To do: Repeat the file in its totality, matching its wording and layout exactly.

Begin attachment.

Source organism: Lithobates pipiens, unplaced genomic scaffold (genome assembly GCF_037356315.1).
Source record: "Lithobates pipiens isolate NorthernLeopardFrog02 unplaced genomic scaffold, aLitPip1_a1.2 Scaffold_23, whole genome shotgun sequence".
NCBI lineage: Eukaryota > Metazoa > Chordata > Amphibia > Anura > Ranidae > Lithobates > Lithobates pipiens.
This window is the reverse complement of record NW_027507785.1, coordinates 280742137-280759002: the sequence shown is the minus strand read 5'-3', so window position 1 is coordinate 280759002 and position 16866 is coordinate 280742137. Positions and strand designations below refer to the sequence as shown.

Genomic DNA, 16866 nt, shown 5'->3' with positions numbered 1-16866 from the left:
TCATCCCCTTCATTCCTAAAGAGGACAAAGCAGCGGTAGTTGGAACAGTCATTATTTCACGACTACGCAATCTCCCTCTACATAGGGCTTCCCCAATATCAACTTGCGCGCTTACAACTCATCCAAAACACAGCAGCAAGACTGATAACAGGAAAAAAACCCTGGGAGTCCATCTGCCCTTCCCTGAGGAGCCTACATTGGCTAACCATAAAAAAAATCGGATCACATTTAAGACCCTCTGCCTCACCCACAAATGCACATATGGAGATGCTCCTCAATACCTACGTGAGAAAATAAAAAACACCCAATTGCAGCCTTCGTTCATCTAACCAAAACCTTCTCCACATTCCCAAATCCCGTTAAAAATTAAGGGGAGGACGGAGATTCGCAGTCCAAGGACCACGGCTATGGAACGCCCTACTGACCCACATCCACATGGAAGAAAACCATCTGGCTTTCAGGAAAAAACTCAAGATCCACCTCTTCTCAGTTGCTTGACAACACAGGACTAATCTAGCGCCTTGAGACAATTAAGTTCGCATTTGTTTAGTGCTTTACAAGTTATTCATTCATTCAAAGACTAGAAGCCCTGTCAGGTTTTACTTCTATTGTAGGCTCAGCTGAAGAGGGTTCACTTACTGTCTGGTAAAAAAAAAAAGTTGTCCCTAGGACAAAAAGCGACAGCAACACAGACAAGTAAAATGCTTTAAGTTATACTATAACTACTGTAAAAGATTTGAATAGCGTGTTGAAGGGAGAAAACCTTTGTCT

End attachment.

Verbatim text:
Source organism: Lithobates pipiens, unplaced genomic scaffold (genome assembly GCF_037356315.1).
Source record: "Lithobates pipiens isolate NorthernLeopardFrog02 unplaced genomic scaffold, aLitPip1_a1.2 Scaffold_23, whole genome shotgun sequence".
NCBI lineage: Eukaryota > Metazoa > Chordata > Amphibia > Anura > Ranidae > Lithobates > Lithobates pipiens.
This window is the reverse complement of record NW_027507785.1, coordinates 280742137-280759002: the sequence shown is the minus strand read 5'-3', so window position 1 is coordinate 280759002 and position 16866 is coordinate 280742137. Positions and strand designations below refer to the sequence as shown.

Genomic DNA, 16866 nt, shown 5'->3' with positions numbered 1-16866 from the left:
TCATCCCCTTCATTCCTAAAGAGGACAAAGCAGCGGTAGTTGGAACAGTCATTATTTCACGACTACGCAATCTCCCTCTACATAGGGCTTCCCCAATATCAACTTGCGCGCTTACAACTCATCCAAAACACAGCAGCAAGACTGATAACAGGAAAAAAACCCTGGGAGTCCATCTGCCCTTCCCTGAGGAGCCTACATTGGCTAACCATAAAAAAAATCGGATCACATTTAAGACCCTCTGCCTCACCCACAAATGCACATATGGAGATGCTCCTCAATACCTACGTGAGAAAATAAAAAACACCCAATTGCAGCCTTCGTTCATCTAACCAAAACCTTCTCCACATTCCCAAATCCCGTTAAAAATTAAGGGGAGGACGGAGATTCGCAGTCCAAGGACCACGGCTATGGAACGCCCTACTGACCCACATCCACATGGAAGAAAACCATCTGGCTTTCAGGAAAAAACTCAAGATCCACCTCTTCTCAGTTGCTTGACAACACAGGACTAATCTAGCGCCTTGAGACAATTAAGTTCGCATTTGTTTAGTGCTTTACAAGTTATTCATTCATTCAAAGACTAGAAGCCCTGTCAGGTTTTACTTCTATTGTAGGCTCAGCTGAAGAGGGTTCACTTACTGTCTGGTAAAAAAAAAAAGTTGTCCCTAGGACAAAAAGCGACAGCAACACAGACAAGTAAAATGCTTTAAGTTATACTATAACTACTGTAAAAGATTTGAATAGCGTGTTGAAGGGAGAAAACCTTTGTCT